Front & Center
Preservation: The Past Meets the Present
PHOTO BY BRANTLEY HIGHTOWER, AIA
by Catherine Gavin, Editor
Completed in 1894, the Caldwell County Courthouse was designed by Henri E. M. Guidon. It was fully restored in 2000 independently of the THC program. In January 2013, the county approved a contract for extensive maintenance and repairs to the historic building.
rchitectural historian and critic Colin Rowe argued that the Texas courthouse-town typology was not just a slice of Americana but an understudied and underappreciated urbanistic success. His 1955 essay “Lockhart, Texas” sings the praises of Caldwell County’s stately Second Empire courthouse; it also leaves you with a broader vision of the town. Beyond this one architectural gem is what Rowe describes as “an uninterrupted staccato of distinctly assertive structures.” The cohesive scale and materials of the brick and limestone buildings executed in a variety of late-19th- and early-20th-century architectural styles “detains the observer.” His poetic description of the town’s visual continuity pays tribute to its layered yet coherent streetscape. Rowe’s appreciative vision is a testament to the value of conservation efforts that have preserved courthouses and Main Streets across the state. Even in the face of their challenges, we are still able to recognize many historic Texas towns. But the fact that the historic courthouses of Texas made the 2012 National Register’s List of the 11 Most Endangered Historic Places is a reminder that much work remains to be done. To date, 50 courthouses have been restored since the Texas Historical Commission’s (THC) Historic Courthouse program’s inception in 1999. This work has not only benefited the restored buildings themselves but has had a real economic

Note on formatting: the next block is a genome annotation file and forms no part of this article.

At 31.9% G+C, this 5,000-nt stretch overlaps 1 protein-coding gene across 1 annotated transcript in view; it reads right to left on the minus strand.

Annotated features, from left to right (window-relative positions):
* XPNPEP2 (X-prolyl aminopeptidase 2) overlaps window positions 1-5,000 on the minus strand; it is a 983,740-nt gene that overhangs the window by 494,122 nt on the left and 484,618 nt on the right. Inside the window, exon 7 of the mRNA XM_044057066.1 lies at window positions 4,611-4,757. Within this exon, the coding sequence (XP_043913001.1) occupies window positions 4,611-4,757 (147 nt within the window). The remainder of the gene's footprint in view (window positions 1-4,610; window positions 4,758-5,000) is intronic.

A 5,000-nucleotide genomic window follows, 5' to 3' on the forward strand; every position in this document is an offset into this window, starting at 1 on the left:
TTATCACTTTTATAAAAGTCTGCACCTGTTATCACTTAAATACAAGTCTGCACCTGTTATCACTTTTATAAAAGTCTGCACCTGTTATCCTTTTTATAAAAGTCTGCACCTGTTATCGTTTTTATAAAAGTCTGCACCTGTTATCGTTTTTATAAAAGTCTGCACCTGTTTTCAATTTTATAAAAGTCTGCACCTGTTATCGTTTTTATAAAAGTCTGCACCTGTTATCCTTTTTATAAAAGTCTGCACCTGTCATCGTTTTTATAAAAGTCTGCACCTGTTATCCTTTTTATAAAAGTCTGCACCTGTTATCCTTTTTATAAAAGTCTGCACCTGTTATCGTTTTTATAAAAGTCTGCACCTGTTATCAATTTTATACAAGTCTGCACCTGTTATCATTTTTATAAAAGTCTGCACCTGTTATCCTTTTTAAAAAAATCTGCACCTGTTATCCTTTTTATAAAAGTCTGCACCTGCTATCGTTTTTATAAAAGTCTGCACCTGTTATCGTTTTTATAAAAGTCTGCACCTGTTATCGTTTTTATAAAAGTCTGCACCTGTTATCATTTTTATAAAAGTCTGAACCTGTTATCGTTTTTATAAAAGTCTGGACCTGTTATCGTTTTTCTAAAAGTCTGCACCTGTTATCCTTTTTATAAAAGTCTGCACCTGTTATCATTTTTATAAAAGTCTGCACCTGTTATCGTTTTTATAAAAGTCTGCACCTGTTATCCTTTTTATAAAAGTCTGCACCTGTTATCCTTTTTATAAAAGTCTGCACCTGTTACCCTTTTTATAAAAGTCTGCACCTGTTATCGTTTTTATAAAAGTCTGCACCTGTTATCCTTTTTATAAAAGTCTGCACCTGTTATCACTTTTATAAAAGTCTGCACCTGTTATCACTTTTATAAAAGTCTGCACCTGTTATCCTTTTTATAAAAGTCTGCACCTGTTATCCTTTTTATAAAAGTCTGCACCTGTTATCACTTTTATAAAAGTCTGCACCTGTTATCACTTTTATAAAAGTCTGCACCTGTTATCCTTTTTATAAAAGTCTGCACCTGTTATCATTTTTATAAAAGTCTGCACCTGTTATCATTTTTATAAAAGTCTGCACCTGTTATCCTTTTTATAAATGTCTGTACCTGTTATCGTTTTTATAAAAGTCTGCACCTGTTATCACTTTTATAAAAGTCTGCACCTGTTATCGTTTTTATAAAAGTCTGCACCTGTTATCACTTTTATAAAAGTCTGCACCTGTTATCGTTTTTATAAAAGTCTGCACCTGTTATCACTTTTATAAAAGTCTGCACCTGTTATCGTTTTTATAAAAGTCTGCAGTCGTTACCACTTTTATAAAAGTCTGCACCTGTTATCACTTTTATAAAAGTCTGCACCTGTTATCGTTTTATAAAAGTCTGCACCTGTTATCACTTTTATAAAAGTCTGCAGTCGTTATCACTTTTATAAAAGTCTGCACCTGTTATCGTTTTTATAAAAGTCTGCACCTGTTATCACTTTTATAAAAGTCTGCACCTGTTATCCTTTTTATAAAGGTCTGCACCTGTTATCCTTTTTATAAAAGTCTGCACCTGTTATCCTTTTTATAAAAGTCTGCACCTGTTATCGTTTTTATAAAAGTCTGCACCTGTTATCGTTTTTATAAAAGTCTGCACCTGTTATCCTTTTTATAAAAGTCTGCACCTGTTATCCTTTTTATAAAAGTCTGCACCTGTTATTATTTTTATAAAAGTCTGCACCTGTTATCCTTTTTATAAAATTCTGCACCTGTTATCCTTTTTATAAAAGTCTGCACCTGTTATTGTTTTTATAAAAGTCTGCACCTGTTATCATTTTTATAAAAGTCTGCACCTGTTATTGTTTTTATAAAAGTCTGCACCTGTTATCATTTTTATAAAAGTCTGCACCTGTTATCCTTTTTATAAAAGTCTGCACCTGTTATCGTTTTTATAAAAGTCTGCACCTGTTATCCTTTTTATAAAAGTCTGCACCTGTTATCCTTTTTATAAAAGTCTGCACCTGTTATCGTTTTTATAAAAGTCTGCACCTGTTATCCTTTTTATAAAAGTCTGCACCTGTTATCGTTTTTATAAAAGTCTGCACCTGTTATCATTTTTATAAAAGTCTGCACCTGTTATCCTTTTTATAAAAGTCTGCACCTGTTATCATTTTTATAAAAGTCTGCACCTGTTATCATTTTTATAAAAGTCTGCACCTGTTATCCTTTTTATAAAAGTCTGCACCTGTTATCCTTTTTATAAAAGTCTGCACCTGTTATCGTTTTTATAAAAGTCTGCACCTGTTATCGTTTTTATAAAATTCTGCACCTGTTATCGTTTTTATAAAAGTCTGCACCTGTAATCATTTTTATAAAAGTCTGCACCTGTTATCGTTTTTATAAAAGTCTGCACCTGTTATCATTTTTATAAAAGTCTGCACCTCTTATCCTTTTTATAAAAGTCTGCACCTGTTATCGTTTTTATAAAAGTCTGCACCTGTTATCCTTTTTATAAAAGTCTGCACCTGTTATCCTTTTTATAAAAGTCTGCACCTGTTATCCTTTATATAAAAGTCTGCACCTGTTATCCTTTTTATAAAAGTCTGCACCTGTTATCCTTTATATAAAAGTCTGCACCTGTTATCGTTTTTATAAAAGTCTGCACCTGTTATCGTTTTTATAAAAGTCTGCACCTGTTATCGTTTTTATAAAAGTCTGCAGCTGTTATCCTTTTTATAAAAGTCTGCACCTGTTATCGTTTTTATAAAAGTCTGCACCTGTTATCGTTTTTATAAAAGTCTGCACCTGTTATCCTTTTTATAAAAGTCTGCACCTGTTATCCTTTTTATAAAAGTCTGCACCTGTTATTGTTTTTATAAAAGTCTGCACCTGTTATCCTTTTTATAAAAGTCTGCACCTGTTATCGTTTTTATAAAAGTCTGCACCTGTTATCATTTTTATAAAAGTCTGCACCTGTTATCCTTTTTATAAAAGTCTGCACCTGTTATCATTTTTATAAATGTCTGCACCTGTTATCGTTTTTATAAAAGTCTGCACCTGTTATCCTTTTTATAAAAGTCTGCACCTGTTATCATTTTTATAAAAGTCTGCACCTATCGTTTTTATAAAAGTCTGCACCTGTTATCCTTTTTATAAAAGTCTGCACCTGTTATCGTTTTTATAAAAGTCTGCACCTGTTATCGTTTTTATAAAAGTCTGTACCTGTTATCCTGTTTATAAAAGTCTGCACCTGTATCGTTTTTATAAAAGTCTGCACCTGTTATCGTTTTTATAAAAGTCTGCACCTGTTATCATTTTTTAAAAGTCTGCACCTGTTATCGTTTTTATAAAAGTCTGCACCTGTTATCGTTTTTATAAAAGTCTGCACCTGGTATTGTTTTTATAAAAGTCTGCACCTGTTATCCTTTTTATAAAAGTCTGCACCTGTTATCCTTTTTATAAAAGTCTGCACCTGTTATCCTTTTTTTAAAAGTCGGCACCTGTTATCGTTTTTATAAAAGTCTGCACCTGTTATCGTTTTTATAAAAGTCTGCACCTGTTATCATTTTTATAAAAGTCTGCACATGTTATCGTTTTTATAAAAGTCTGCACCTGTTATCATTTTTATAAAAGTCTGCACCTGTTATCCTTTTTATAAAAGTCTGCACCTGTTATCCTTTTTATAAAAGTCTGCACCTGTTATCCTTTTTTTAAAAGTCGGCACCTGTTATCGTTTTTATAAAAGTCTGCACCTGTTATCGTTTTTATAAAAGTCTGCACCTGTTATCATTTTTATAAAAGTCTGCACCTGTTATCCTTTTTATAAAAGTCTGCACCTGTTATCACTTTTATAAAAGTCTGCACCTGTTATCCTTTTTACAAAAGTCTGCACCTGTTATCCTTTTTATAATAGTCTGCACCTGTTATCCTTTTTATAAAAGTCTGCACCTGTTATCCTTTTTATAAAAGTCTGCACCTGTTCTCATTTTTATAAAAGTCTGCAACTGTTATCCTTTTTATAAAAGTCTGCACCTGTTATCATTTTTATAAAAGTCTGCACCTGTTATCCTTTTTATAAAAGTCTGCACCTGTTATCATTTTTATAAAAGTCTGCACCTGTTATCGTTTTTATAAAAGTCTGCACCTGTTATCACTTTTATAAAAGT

impact on the surrounding towns; nearly 10,000 jobs have been generated through these efforts. The THC’s Main Street program has shown similar results despite the fact that both programs have suffered cutbacks. and main street programs represent only a facet of historic preservation practices across the state, and they generally tend to illustrate the more traditional side of the field. This issue explores preservation in the context of rehabilitation, adaptive reuse, and contemporary design. The features open with an essay dedicated to the ongoing efforts in the Bayou City to recognize and protect Houston’s architectural heritage — including the Brutalist Alley Theatre. Many of the projects demonstrate that preservation can in fact meet prescribed sustainability standards. The rehabilitation of Pioneer Hall in San Antonio and the Beck House in Dallas illustrate that significant Beaux-Arts and Modernist buildings can accommodate new additions that are well scaled and use appropriate materials. As individual examples of measured responses to development and growth, these projects attest to the possibilities of a successful dialogue between the old and new. Yet the courthouse
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